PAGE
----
Web designers and their clients can occasionally have tumultuous relationships due to misunderstandings and differing technical proficiencies. There’s no reason a client would have an in-depth understanding of RGB or CMYK, for instance, but this information is essential to a designer.
We do, however, think there are a few handy hints for clients to take note of that will help move the project forward and keep its momentum. Here are our top tips for a client that might not seem like much, but could make all the difference to your project.
Prepare your brief
Before you even approach a web designer, have your brief prepared. They will define many aspects of visual design and mean that when creatives work on your project, they aren’t shooting in the dark. Clients often – understandably – make the mistake of assuming that offering a designer a blank canvas to work off is is an advantage, but it’s quite the opposite. In order to achieve your objectives, we need a brief to respond to. Without it, we’re working on guesses that will almost certainly fail to achieve the results the client had hoped for. It wastes time, effort and money. That’s why your brief is essential. Any designer who says they don’t need to see it should be dismissed immediately!
A keen ear and a clear voice
Communication is vital to any project, but in design, it can mean the difference between meeting and sailing past a deadline. Be sure that you’ve been clear about what it is you want. Don’t wait for the first draft to be finished to tell your designer what you’re looking for. If you want something simplistic or non-conceptual, just say so! If you’re looking for something unique, bear in mind that it will be met with scepticism (new designs always are), and you should be prepared to deal with it.
By ‘deal with it’ we mean understand how the feedback process will work. Communication doesn’t just refer to talking and listening to the designer, but also communication within your own firm. Before you even get in contact with the designer, it would be wise to have an established hierarchy in terms of getting approval. How many levels you have is up to your business, of course, but understanding how the process will work and making it as efficient as possible will benefit everyone.
At some point, you’re going to need to explain the design to someone else in your business – possibly even your boss. At this point, you can expect a lot of questions about the decisions the designers have made and having confidence in your explanations will make all the difference. Knowing the brief, objectives and rationale behind the design will give you the knowledge and confidence to allow you to stand by what you’re proposing.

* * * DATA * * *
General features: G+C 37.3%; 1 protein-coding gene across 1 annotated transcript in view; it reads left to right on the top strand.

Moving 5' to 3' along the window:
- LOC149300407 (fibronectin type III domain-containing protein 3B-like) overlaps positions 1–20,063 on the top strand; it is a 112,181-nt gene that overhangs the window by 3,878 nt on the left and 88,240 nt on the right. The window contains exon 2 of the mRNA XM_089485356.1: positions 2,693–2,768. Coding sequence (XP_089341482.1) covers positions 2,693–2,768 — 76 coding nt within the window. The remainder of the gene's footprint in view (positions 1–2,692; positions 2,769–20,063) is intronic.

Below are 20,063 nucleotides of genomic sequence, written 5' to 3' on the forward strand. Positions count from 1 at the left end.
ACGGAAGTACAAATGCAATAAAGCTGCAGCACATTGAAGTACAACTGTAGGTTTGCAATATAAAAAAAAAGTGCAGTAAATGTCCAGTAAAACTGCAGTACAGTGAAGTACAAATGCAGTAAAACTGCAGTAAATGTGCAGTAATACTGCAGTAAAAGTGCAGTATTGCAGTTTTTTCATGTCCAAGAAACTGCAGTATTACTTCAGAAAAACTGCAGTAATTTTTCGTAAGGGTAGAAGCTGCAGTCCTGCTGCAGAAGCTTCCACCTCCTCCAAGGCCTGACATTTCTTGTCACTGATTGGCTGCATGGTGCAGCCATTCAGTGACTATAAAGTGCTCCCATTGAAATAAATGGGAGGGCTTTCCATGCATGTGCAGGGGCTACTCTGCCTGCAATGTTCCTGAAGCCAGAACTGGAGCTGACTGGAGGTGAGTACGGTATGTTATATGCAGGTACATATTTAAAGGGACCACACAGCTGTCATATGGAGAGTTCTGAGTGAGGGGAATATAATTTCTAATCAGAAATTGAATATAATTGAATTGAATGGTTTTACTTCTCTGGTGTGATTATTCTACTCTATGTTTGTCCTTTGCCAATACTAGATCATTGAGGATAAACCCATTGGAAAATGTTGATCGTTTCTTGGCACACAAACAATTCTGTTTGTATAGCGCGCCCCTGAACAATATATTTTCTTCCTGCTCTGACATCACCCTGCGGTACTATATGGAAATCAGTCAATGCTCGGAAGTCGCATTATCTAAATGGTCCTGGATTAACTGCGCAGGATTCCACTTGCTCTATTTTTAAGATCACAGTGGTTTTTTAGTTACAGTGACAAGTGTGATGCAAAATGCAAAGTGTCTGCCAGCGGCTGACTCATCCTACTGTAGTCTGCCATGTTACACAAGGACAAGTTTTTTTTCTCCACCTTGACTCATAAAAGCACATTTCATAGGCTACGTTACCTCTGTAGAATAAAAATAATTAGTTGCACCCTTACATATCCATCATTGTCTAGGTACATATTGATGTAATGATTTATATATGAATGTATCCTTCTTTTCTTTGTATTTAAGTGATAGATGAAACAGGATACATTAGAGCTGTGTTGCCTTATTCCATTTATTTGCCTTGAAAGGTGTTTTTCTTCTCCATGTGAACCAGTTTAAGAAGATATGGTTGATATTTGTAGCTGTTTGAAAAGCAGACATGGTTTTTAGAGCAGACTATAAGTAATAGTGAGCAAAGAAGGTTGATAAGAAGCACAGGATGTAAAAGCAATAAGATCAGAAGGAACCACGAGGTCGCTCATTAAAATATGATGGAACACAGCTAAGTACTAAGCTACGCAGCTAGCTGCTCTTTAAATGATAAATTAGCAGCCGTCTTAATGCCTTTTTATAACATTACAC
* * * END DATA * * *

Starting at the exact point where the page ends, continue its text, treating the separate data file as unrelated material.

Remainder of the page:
But don’t confuse ‘resolve’ with ‘stubbornness’. Standing by your design with justifications for all yours and the designer’s choices is important, but vehemently refusing to change stance will result in a similar stubbornness from other parties, which will lead to a stalemate and delay. On the other end of the scale, not understanding particular elements will open the design up for debate, which in turn will slow down development.
Designers aren’t just a helpful pair of hands to do the work, we also have years of experience and design theory under our belt, complemented by an understand of user experience. A good designer will also understand the importance and value of a client’s input. The best results can only come from these two sides combining their expertise. Creating trust and allowing each other to deliver what we do best won’t just improve productivity, but also enthusiasm and enjoyment in the project.
Working together will also help to alleviate disagreements that come up due to subjective opinions. Maintaining objectivity isn’t easy, but personal tastes can hinder development. When both of you are working towards the same goal, it’s easier to differentiate between personal preference and progressive design.
So, with some preparation, you and your designer can get on the same page much quicker and keep the momentum on your project going. One last tiny favour to designers (or just me) is to understand high resolution before you send pictures over to us. Ideally, it would be no smaller than 2000 pixels wide at 300 DPI (dots per inch), but we’ll cover that in more detail another time.
We hope this helps – perhaps there are clever tips for designers to better understand clients too? Why not let us know on Twitter?